Another approach is to simply ask you to send them money. Cybercriminals often employ the advance-fee scam, in which they promise to send you a large reward if you pay an upfront amount. Once they have your fee, they disappear. They might also make up stories about personal difficulty and ask you for financial help.
6 signs of online banking theft to watch out for
Online banking security is almost as robust as the security in a bricks-and-mortar bank. That's why cybercriminals rarely try to attack the bank directly.
Instead, they focus on you, the customer. As you've seen above, the most common type of attack involves tricking you in some way. The goal is to either steal your details or plant a virus on your device.
There are some tell-tale signs to watch out for. Be alert if you notice any of the following:
Absence of personal details
Does the email say 'Dear customer' rather than 'Dear [your name]'? If so, it may well be a scam. Many online banks will include some personal details in their communication. This is actually a security measure to help you recognize legitimate messages.
Requests for secure information
Banks will never ask you for certain details, such as your PIN. However, scammers will try to get as much detail as possible, such as your username, password, phone number, and answers to any security question. They need these details so they can pretend to be you and access your account.
Invalid security certificate
Genuine banking websites have a security certificate. You can see this in your browser: right next to the URL, you should see a padlock browser. Click on this padlock, and you'll see a confirmation of the site identity. For example, if you click on the padlock for this website, for instance, you'll see that it's registered to kapersky.com. Fake websites do not have a valid security certificate.
Instruction to download file or install software
Most financial institutions won't send you invoices or statements as email attachments. Instead, they'll ask you to log in and view your documents securely. Criminals may try to disguise virus installers as downloadable attachments. They may also ask you to install software, often claiming that this software is required to protect your account. You should only ever download and install software from certified sources .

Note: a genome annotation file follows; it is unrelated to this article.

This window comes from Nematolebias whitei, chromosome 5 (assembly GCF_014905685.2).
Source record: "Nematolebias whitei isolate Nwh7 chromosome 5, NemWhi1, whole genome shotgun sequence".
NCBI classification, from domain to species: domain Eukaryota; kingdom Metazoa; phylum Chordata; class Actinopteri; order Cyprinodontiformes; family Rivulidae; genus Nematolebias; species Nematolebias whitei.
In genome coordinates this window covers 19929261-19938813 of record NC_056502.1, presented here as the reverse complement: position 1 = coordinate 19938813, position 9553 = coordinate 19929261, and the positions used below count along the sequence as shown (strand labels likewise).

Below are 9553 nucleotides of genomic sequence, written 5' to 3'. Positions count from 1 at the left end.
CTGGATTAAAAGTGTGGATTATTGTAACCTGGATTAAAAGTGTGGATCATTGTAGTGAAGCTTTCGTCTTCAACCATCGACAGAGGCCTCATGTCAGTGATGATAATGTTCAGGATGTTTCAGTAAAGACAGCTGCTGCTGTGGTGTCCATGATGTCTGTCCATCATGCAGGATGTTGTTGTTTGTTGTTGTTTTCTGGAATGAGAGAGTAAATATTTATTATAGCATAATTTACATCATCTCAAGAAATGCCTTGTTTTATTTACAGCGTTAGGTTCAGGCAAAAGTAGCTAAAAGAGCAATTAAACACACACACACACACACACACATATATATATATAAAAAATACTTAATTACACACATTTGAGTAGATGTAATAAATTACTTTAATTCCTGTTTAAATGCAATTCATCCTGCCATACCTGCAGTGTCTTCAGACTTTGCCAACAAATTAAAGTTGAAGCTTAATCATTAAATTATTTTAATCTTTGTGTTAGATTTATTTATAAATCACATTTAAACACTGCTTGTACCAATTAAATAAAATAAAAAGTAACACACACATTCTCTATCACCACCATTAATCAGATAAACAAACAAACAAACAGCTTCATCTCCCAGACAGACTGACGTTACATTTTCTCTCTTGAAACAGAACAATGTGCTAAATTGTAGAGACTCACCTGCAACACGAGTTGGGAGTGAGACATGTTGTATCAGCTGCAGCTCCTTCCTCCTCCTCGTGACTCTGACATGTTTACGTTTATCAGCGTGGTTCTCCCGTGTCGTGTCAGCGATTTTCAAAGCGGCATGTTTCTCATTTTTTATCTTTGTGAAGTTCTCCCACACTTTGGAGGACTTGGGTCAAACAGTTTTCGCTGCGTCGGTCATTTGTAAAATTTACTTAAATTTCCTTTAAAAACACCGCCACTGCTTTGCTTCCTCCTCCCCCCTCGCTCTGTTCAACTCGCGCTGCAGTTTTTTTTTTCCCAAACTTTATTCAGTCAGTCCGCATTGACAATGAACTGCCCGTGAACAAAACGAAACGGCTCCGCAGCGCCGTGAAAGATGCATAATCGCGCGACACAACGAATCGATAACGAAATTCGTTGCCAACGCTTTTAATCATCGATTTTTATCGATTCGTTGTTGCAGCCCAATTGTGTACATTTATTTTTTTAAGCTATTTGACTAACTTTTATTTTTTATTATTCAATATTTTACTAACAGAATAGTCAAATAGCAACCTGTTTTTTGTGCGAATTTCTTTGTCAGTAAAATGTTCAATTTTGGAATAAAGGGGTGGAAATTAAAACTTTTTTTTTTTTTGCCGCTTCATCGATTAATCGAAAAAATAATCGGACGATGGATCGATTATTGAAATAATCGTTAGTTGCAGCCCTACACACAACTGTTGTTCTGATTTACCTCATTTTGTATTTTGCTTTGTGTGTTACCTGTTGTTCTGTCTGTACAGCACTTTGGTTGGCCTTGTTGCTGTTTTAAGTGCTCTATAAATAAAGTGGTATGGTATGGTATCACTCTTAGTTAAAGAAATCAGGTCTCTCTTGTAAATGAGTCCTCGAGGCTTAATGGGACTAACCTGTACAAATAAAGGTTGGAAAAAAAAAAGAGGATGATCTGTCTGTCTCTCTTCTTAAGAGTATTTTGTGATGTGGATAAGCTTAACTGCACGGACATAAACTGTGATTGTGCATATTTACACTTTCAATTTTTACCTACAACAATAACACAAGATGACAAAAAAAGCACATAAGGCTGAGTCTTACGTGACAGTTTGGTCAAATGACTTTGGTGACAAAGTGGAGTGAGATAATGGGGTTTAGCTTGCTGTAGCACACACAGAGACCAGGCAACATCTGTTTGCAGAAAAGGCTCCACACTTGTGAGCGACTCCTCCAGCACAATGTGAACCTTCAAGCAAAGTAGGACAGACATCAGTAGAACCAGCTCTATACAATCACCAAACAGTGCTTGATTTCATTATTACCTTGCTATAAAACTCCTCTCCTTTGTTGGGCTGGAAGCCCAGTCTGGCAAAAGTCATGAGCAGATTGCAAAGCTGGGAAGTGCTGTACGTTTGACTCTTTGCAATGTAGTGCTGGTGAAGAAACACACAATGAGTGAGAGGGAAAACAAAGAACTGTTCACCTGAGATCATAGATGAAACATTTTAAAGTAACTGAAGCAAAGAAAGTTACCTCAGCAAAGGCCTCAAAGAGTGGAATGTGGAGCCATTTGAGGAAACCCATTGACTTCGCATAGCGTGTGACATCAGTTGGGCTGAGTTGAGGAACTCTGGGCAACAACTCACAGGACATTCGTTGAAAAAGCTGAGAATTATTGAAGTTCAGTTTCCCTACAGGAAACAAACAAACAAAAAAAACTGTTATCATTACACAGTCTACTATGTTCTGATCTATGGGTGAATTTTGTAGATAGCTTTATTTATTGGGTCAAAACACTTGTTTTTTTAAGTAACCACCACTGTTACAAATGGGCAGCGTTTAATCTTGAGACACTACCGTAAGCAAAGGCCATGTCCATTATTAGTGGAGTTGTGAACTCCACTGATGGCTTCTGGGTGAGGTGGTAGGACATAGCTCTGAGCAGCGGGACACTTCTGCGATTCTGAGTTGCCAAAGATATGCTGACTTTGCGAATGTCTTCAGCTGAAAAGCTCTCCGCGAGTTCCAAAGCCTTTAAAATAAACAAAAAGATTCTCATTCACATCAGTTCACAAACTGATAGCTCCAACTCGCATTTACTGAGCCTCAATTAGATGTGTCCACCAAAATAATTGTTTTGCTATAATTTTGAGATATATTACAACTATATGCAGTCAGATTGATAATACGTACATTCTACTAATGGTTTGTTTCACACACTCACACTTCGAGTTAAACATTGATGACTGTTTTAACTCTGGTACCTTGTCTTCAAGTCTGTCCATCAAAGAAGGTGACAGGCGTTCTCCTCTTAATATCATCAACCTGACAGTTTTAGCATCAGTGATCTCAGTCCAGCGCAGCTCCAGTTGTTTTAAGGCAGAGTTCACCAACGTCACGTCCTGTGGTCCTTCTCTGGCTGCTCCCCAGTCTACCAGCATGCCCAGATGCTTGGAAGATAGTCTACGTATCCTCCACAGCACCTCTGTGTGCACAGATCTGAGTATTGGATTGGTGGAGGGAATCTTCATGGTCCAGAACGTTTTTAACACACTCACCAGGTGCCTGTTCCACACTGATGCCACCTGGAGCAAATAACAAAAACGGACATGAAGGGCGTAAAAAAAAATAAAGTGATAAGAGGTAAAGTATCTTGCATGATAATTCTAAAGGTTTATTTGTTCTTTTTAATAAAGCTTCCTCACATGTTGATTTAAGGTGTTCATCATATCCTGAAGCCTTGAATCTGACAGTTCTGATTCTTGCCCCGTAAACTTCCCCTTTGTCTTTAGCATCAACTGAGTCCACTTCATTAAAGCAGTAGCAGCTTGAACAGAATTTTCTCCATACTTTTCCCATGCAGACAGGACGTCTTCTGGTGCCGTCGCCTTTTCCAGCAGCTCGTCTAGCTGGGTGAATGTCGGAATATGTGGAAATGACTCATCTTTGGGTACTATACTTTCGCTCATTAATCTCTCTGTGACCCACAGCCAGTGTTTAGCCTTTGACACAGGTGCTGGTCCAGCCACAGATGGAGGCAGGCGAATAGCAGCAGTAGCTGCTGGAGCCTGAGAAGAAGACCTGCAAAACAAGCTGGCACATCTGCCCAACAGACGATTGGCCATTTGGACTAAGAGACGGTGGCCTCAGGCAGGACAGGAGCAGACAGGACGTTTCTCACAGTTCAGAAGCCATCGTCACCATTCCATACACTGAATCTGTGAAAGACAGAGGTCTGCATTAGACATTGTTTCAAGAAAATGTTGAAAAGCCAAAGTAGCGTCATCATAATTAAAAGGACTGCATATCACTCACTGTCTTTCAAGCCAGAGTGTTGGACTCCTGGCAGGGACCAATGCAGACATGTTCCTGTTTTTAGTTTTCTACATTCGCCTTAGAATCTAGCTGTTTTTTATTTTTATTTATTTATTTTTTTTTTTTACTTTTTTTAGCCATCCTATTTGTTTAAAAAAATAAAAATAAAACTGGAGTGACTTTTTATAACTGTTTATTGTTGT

Unusual URL or email address
The scammer's email address or website URL will differ slightly from your bank's site. Sometimes the difference might be subtle, like an additional hyphen, or an uppercase I in place of a lowercase L.
Sense of urgency
Fraudsters will always try to rush you. They may pretend that your account has been hacked or that you've missed a payment. Their goal is to make you panic so that you act without thinking.
Banks want to keep you safe, so they will always encourage you to put security first, even when your account requires urgent attention. Take time to learn about your bank's security protocols. This knowledge will help you stay safe and avoid criminals.
Practical things you can do to protect yourself from online banking theft
Even if you avoid all social engineering attacks, you could be vulnerable. Digital thieves will try to get into your account any way they can. Here are a few ways to toughen up security.
- Activate two-factor verification: 2FA, or two-factor authentication, adds an extra step to the login process. Usually, this involves sending an SMS to your registered phone number. You'll need to enter this security code before you can access your account. You may be able to use an authenticator app such as Google Authenticator to generate a login code.
- Secure your devices: Install a powerful anti-virus on your desktop, laptop, tablet, and phone. Make sure that you choose an anti-virus service that automatically updates to protect against the most recent trojans, malware and spyware.
- Defend your browser: Install a browser add-on that warns you if you're about to visit an unsafe website. This program will flash up a warning before you visit a site that's known to contain active security threats, such as viruses or malicious cookies.
- Use a VPN: A Virtual Private Network (VPN) encrypts all of your traffic end-to-end, even when you're on public wi-fi. If someone intercepts your data in transit, they won't be able to obtain any sensitive details.
- Encrypt financial transactions: When buying online, you may expose your bank or credit card details. This potentially exposes them to malicious programs like keylogger trojans. Use a payment protection tool to encrypt purchases and other transactions.
- Scan attachments before opening: Email attachments are often unsafe, even if they're from someone you trust. Hackers may have gained access to the sender's account, and they could then send malicious emails to others. Scan any attachments with an anti-virus before you open them.
- Use a password manager: Password managers create unique, hard-to-crack passwords for every site. When you want to log in, the password manager will auto-fill your details, so you never have to worry about forgetting your details. You only need to remember the login details for your password manager.
- Kaspersky Security Cloud
- Kaspersky Total Security
- Kaspersky VPN Secure Connection
- Kaspersky Password Manager
Protect yourself from online banking theftKaspersky
With the growth in popularity of online banking services, the theft of banking information has become one of the most common types of criminal activity on the Internet...